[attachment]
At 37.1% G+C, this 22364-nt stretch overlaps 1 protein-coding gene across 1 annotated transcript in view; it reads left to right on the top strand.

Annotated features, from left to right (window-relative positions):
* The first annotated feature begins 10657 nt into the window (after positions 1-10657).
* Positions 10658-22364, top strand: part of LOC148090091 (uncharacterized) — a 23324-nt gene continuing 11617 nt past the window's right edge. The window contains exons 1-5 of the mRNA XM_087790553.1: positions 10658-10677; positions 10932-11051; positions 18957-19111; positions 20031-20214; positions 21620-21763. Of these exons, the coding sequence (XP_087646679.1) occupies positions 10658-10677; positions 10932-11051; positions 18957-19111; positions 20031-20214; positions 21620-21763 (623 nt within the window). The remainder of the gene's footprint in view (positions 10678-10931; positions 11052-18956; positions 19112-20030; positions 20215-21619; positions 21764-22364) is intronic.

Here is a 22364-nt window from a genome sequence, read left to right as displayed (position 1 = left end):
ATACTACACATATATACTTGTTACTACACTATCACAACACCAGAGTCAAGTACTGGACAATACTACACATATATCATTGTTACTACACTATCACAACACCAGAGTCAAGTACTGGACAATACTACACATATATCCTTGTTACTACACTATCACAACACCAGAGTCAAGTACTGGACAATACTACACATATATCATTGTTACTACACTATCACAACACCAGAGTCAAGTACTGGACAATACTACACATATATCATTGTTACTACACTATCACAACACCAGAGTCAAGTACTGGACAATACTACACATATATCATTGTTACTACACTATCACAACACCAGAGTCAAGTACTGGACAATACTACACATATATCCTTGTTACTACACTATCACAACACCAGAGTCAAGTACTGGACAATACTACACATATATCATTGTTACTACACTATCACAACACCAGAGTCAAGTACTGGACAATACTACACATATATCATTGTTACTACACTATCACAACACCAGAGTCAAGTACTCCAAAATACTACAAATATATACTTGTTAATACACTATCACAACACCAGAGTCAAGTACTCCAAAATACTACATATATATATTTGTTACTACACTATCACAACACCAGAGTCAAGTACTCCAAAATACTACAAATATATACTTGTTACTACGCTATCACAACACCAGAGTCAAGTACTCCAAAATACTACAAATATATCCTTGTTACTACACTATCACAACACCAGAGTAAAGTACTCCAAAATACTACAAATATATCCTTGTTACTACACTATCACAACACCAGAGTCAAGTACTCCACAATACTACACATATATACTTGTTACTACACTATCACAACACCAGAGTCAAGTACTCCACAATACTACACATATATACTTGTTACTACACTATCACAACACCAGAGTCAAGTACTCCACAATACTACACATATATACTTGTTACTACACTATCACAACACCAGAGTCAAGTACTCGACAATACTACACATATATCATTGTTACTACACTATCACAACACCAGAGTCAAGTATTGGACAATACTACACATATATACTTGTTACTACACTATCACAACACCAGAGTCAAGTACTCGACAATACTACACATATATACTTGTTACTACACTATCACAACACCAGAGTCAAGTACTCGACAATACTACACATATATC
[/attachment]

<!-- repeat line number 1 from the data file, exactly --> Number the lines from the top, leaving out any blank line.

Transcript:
At 37.1% G+C, this 22364-nt stretch overlaps 1 protein-coding gene across 1 annotated transcript in view; it reads left to right on the top strand.